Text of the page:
This canvas is one of a group of “souvenirs” (recollections) that Corot painted towards the end of his life in which he combined an observation of the French woodland landscape with recollections of various places in Italy. In these works Corot aimed to express the emotions aroused by the contemplation of nature rather than to depict a specific place. Solitude was painted a few months after the death of his great friend Constant Dutilleux and the painting is imbued with an air of melancholy expressed through a harmonious combination of greens, blues and greys. The woman in the centre of the composition is a modern reinterpretation of the personification of Melancholy, seemingly evoking a Golden Age that has now passed.
Exhibited at the 1866 Salon, Solitude was acquired by the Empress Eugenia de Montijo for her private collection.
More information about this Work
The Solitude was one of the two paintings Corot presented hors concours to the Salon in 1866. The second was entitled The Evening (R 1637, unknown location, also known as The Feast of Bacchus).
With The Solitude, Corot once again shows that his vision of nature was quite different from that of his contemporaries. Rather than Rousseau's naturalistic style or Courbet's realistic representations, Corot preferred painting a nature which encourages poetry and bucolic reverie. A long itinerary led him to this form of painting: the subject, an indispensable justification for the depiction of landscapes in the 1820's, gradually moved to the background, allowing greater space, in the decade of the 1840's, to nature itself and, in the following decade, giving it almost entirely to the landscape. The Salons of 1851 and 1859 were in this respect the decisive turning points and truly marked the transformation of Corot's different styles.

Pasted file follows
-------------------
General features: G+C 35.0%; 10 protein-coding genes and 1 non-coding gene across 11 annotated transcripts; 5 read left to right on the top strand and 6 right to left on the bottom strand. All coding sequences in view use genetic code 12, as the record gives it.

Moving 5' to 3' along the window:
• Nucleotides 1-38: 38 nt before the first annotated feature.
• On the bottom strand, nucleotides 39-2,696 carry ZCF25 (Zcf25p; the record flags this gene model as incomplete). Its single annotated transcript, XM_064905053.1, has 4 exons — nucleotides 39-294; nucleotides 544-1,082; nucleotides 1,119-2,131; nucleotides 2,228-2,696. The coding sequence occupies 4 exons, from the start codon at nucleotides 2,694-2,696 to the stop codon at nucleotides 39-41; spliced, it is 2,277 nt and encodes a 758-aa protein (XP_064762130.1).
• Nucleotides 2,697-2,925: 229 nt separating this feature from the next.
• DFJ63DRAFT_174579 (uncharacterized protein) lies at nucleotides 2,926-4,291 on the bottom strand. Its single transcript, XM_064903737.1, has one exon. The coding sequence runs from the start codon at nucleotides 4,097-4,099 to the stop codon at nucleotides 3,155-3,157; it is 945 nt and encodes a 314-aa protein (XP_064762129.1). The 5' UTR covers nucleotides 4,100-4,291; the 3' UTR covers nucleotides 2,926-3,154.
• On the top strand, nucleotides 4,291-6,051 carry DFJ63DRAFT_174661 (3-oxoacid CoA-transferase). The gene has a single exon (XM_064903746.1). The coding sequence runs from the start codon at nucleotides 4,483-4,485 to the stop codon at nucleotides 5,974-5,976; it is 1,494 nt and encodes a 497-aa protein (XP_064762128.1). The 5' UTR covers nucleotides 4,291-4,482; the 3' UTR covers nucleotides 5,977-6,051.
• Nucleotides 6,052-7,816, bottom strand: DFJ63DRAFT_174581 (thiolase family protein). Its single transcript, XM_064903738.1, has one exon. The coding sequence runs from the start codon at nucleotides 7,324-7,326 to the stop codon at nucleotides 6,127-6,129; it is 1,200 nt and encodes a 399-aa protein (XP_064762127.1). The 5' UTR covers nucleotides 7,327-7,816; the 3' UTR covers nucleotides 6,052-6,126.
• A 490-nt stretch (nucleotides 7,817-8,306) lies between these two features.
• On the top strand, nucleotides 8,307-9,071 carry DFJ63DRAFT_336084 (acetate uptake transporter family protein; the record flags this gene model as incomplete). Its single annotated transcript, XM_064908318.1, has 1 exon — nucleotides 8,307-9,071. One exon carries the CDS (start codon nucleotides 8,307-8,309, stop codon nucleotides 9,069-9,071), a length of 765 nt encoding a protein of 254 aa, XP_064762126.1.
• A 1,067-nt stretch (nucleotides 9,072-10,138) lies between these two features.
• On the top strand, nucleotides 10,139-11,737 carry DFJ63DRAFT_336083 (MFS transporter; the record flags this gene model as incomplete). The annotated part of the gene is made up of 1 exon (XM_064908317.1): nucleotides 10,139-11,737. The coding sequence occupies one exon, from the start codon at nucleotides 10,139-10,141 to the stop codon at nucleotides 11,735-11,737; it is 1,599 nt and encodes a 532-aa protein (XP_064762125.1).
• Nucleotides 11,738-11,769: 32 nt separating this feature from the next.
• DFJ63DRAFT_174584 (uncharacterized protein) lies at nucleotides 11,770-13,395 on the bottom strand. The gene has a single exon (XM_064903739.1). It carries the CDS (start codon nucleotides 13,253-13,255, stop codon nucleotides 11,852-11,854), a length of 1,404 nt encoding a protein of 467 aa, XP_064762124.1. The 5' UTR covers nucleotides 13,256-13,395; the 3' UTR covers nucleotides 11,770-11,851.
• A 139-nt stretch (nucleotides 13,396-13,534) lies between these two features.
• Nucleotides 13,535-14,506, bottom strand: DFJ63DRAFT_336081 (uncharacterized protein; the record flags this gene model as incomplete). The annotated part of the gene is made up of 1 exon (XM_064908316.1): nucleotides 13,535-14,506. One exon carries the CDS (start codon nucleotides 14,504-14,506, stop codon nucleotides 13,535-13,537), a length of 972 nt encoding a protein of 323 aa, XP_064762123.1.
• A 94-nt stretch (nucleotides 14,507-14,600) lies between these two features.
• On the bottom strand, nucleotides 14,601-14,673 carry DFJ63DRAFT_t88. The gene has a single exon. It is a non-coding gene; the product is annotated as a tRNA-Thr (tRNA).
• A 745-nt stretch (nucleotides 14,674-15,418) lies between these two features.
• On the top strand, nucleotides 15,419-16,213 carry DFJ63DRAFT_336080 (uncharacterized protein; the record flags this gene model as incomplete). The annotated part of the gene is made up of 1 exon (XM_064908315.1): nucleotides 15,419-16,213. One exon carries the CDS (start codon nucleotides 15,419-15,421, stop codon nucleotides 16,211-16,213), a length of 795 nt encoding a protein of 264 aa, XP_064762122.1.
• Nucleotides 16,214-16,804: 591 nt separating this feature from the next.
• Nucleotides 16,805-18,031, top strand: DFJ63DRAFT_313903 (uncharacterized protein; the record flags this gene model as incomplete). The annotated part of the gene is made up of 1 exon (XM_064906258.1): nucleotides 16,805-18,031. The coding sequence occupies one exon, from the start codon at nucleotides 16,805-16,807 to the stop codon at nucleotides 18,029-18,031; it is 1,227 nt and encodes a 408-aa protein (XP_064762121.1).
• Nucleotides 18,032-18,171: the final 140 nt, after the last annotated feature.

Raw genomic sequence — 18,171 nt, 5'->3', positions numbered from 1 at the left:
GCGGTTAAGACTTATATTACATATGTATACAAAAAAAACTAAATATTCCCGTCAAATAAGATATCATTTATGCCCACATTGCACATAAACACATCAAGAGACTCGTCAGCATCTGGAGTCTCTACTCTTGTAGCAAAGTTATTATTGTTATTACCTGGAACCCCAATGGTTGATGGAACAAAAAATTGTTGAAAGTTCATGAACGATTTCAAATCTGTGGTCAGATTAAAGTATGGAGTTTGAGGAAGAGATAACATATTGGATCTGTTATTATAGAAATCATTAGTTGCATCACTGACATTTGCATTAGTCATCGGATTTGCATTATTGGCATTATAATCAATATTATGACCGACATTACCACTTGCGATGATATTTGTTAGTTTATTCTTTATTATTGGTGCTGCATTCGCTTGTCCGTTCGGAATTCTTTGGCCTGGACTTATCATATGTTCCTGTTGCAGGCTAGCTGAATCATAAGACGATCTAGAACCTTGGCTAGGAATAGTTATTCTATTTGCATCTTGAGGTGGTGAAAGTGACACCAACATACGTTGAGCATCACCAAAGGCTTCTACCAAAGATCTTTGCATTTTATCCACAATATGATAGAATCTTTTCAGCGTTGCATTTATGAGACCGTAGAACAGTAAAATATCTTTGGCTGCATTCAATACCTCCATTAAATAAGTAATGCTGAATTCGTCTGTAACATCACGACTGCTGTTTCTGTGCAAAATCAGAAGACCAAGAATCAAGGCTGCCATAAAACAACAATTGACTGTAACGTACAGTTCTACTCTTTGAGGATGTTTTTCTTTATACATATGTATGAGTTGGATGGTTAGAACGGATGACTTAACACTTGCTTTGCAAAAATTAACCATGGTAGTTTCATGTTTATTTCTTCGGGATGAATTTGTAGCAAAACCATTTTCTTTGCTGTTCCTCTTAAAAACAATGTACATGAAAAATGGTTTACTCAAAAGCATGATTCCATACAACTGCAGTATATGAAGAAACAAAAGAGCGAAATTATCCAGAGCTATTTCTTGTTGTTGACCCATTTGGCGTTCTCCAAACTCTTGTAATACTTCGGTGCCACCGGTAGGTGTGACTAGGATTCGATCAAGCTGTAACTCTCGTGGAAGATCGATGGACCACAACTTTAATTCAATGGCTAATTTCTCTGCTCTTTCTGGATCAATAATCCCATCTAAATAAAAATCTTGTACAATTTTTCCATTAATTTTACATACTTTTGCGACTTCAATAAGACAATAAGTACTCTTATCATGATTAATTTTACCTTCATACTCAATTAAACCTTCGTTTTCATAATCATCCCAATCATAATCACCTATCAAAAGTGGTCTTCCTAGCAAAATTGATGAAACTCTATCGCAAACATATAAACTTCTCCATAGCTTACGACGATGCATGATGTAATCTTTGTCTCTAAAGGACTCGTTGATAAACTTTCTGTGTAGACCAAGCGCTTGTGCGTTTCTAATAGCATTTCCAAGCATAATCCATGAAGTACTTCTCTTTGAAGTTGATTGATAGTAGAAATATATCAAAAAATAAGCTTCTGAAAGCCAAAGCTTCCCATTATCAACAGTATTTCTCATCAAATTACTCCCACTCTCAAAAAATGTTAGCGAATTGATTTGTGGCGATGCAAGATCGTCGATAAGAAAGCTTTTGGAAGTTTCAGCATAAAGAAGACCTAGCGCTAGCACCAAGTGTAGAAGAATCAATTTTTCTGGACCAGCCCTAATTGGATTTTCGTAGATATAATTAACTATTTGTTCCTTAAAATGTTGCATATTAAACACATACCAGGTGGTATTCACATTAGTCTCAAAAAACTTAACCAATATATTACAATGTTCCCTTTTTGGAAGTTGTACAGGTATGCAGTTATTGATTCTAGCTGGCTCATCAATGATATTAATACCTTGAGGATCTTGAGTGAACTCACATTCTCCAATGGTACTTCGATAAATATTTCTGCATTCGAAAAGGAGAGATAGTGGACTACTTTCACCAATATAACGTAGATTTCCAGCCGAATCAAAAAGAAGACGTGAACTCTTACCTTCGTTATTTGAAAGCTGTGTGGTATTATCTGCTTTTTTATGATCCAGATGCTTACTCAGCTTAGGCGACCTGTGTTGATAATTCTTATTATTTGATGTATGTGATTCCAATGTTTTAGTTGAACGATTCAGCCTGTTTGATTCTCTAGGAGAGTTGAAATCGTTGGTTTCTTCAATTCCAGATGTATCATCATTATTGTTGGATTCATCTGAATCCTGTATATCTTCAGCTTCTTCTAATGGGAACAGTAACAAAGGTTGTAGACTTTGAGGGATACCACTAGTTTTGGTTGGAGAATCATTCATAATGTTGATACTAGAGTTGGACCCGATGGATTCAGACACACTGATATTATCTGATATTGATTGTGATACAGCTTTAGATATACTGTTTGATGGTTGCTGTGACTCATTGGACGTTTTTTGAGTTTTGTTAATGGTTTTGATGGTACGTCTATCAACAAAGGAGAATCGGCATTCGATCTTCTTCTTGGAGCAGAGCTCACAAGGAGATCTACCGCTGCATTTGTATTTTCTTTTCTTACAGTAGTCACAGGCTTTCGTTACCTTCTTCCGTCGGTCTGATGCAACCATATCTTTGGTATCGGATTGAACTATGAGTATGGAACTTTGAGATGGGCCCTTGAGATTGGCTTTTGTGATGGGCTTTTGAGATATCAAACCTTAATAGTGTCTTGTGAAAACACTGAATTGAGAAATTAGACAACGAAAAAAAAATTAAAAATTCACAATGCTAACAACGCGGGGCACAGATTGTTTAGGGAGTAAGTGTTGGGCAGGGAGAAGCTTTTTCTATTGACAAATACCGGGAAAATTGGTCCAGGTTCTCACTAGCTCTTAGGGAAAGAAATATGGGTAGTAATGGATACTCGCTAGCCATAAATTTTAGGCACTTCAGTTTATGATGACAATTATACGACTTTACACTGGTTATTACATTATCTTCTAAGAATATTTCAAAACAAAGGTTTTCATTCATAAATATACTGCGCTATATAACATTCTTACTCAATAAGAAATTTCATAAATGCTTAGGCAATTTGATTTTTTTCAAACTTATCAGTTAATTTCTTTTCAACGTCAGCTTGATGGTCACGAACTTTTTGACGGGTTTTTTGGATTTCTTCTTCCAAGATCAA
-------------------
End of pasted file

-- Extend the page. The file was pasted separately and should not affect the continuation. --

This painting belongs to a genre called, since the 19th century, «Recollection». It would be necessary, in order to understand it properly, to retrace the history of outdoor painting. Corot appears at the time when observation replaces imagination, and this evolution is paramount in order to understand his personal career, perfectly integrated with the movement of neo-classical landscape painting. Following the example of all his colleagues, Corot brought back from Italy, where he stayed from 1825 to 1828, over one hundred studies painted outdoors, which would later be used to compose the paintings in his studio. One study could generate many variations, sometimes ten or even twenty years later. Corot simply took landscape painting a little further. He worked that way all his life and, from the 1850s, completely recomposed landscapes based on the remembrance of studies painted in different periods of his life, exactly like a musician who keeps all his compositions in mind and can play any piece on request. This is the case of The Solitude, which does not represent a particular place, but is the fruit of the imagination he let loose on the canvas in his studio in Paris. Corot's neo-classical training had taught him perfectly well to work indoors as if he were standing in the middle of the forest.
If The Solitude. Recollection of Vigen, Limousin fits perfectly into a series of works which, from the beginning of the 1860's, marked the style which still today identifies Corot in the minds of the public and art lovers alike, it is also true that in this work there is a stylistic element which has hardly ever been analysed in general terms, and never in relation to this painting.
What do we see? A woman sitting in front of to the spectator, with a classical hairdo, holding a lyre in her right hand and looking towards the back of the painting, to the point from which a beautiful brightness lightens up the work; the movement of the clouds, like in Lorrain´s works, begins in the horizon and seems to animate the whole painting.
But what is important is somewhere else. Take a close look at the painting: most details are nearly out of focus and without interest. Take six or seven steps back, and the work acquires all its artistic, poetic and bucolic dimension. It is not the first time that Corot used this technical trick, which became fashionable much later, but which we see in him already at the beginning of the 1850's. This, as well as the grey dominant, present in many of his works, was criticised by a number of art critics and contemporaries. They had not understood that, for him, it was a way of introducing in his works all the emotion he wished to share with us: «In order to enter my landscapes properly, you need at least to have the patience to let the fog clear. You can only enter slowly and once you are there, you have to enjoy it.»
Gérard de Wallens